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Showing posts from January, 2021

Book-To-Movie: Poe’s ‘The Pit and the Pendulum’

  Credit: Wikimedia Commons   /Arthur Rackham Warning: This review may contain spoilers.   It’s time for our monthly Book-To-Movie! For those of you who are just tuning into this blog, a Book-To-Movie  is when we review a work of prose fiction and its movie adaptation. Normally, we do a Book-To-Movie every fourth weekend of the month. However, because it was necessary for me to make a sudden change of story and movie for review, I had to postpone this month’s post in the series to this fifth weekend. My apologies. This month’s book and movie review is Edgar Allen Poe’s short story, “The Pit and the Pendulum” and the 1961 movie adaptation directed by Roger Corman and starring Vincent Price. I truly believe that no one can adapt any of Poe’s gothic horror stories to film in a way that does those stories justice. However, many of Corman’s films come close to doing so. One of his best adaptations of Poe’s short stories is “The Pit and the Pendulum”. Why this movie adapts Poe’s short story

Writing Resolutions and Plans for 2021

Credit: I apologise, but I have to push down the Book-To-Movie  to next weekend. The movie that I thought was on YouTube wasn’t. So, I had to look for another that’s based on a book I’ve read. I found two, one of which I will watch tonight and have the review of it for you next weekend. This weekend, I thought I’d show you what’s coming up in my writing projects for the new year. Often it takes me a couple of weeks to come up with a list of new year resolutions. So below are two lists: one of resolutions to improve my writing and another of plans for upcoming writing projects.  New Year Writing Resolutions Ease Off of My Demands for Success: Throughout the previous year I was getting frustrated with myself for not completing projects in the time frames I had set for myself or for not selling the number of books that I felt should have sold. But I realised that when I get too demanding of these successes I wear myself out, become moody, and sometimes don’t even enjoy produc

Martin Luther King, Nichelle Nichols and ‘Star Trek’

  Credit: Pixabay A new year brings new hope and Martin Luther King Jr. was definitely a man of hope and a new vision, especially with his “I Have a Dream” speech. I did a post on King several years back and on how his vision of a better future for all races served a function similar to that of science fiction. I said that this was one of the few things about him that connected with the genre. I underestimated. He had another big connection with science fiction. I’ll show you what that was in a little bit. Also coming up in this post: news about my newsletter in progress and an upcoming “Frankenstein” movie.  Martin Luther King Was a Fan of a Very Famous Science Fiction TV Series  In the post on Martin Luther King that I mentioned above, I said that he did not have many connections to science fiction except for his vision of a progressive future. However, I only found out yesterday while reading over an article at that he was a regular watcher of the original “Star Tr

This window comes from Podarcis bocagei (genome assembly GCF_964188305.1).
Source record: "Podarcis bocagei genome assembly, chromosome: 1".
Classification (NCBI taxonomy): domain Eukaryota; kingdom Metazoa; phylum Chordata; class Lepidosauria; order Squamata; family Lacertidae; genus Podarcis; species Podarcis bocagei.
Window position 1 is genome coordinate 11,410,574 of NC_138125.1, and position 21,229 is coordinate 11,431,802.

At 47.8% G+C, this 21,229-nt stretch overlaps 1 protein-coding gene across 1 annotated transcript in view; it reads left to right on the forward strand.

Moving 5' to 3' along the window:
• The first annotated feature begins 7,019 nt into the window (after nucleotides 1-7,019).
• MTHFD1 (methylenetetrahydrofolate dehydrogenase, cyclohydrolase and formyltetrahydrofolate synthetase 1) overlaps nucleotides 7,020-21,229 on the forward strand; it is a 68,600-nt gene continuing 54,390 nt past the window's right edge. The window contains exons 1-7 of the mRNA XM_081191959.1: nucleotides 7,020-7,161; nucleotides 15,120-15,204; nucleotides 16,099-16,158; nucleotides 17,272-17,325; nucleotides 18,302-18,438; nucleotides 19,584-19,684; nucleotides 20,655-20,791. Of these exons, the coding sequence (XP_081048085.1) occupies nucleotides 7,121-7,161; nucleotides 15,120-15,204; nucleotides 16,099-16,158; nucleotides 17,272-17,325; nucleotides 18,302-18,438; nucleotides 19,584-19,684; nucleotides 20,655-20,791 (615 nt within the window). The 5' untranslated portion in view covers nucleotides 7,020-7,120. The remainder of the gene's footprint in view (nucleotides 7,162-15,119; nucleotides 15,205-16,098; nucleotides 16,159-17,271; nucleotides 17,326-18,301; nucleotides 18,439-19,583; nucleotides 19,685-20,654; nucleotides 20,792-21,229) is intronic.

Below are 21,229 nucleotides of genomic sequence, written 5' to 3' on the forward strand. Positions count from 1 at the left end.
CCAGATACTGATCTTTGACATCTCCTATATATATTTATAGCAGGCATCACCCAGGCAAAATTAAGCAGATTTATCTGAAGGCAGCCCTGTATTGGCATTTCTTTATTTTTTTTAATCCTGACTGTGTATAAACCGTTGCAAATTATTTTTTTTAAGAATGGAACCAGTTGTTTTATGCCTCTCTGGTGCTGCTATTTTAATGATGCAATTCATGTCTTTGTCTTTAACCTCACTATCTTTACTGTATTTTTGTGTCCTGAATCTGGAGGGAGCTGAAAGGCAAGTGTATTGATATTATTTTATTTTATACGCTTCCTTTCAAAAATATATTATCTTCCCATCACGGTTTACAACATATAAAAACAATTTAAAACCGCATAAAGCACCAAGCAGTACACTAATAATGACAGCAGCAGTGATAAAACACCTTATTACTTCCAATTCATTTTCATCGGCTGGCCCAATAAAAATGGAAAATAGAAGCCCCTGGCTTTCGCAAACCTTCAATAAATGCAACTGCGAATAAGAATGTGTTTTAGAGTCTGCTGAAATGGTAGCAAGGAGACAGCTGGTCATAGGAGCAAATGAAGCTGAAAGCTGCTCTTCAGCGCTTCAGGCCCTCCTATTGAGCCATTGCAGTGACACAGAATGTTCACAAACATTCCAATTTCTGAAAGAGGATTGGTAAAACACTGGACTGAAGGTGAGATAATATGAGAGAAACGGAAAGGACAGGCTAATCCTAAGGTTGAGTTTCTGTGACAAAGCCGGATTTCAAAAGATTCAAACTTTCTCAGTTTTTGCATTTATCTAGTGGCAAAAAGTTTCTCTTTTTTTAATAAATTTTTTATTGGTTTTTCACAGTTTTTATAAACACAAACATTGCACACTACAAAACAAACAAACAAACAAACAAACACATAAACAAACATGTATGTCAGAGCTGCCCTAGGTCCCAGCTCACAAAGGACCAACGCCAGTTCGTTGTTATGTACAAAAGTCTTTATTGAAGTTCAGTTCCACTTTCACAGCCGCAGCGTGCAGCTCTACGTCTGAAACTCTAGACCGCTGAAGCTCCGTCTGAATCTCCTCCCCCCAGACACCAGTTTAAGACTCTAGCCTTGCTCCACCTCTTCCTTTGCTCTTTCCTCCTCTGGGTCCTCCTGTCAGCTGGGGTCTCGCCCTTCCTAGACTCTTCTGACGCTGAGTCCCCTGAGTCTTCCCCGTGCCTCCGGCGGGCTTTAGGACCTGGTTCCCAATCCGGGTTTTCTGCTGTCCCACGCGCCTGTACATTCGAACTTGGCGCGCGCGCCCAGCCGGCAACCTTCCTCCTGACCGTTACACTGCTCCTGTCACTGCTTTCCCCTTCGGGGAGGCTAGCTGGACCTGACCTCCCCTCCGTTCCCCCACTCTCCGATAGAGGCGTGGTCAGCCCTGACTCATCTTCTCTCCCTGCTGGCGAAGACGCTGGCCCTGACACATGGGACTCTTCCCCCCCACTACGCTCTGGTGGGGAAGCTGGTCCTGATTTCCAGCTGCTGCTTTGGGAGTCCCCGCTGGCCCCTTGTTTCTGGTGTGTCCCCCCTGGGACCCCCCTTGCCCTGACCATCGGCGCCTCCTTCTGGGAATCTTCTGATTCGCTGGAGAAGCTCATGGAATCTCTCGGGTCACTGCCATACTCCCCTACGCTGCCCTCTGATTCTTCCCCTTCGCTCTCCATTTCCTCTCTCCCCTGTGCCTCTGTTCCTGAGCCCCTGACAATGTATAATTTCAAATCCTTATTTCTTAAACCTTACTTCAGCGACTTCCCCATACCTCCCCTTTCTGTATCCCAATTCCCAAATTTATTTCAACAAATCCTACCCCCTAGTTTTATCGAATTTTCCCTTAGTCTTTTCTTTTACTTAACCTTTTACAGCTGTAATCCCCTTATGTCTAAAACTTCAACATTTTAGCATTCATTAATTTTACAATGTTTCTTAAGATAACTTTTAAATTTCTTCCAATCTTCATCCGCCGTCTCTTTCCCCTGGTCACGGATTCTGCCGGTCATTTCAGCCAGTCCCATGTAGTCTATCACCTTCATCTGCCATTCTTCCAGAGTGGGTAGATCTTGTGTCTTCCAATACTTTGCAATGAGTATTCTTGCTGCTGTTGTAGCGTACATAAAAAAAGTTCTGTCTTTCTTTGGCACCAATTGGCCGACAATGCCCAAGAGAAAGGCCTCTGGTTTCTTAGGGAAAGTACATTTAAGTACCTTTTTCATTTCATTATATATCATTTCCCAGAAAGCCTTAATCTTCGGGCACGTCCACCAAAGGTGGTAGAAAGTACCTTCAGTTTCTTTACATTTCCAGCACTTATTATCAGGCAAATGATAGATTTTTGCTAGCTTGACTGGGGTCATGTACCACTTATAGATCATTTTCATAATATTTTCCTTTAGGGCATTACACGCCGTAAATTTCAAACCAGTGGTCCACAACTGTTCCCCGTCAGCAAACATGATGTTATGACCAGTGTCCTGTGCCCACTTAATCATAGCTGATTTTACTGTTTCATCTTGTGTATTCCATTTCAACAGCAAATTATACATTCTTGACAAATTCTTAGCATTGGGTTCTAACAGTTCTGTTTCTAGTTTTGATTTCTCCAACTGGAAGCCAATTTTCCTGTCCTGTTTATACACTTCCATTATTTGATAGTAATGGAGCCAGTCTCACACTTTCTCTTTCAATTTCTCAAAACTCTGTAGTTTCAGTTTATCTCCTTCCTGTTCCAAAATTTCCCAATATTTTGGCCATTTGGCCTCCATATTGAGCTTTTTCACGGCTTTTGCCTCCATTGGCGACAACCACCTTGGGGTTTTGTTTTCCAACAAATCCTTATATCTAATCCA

Disgusted With Disgust for Disgust’s Sake

  It’s the first Wednesday of the month, and year, and so it’s time for another Insecure Writers Support Group (IWSG)  post! In an IWSG post, we writers bring our writing challenges and problems out into the open to share with each other and try to offer solutions. A new year always presents new opportunities. That includes new opportunities for reading books we’ve never read before. And so many of us make resolutions to read a certain number of books through the new year. Yet, there are some things that would make me deliberately break such a new year’s resolution. And so that’s where the answer to this month’s IWSG question comes in. The question: Being a writer, when you're reading someone else's work, what stops you from finishing a book/throws you out of the story/frustrates you the most about other people's books?  I can deal with bad writing as long as the story and pacing of it is good. I don’t prefer poorly written books but I can deal with them as long as they mee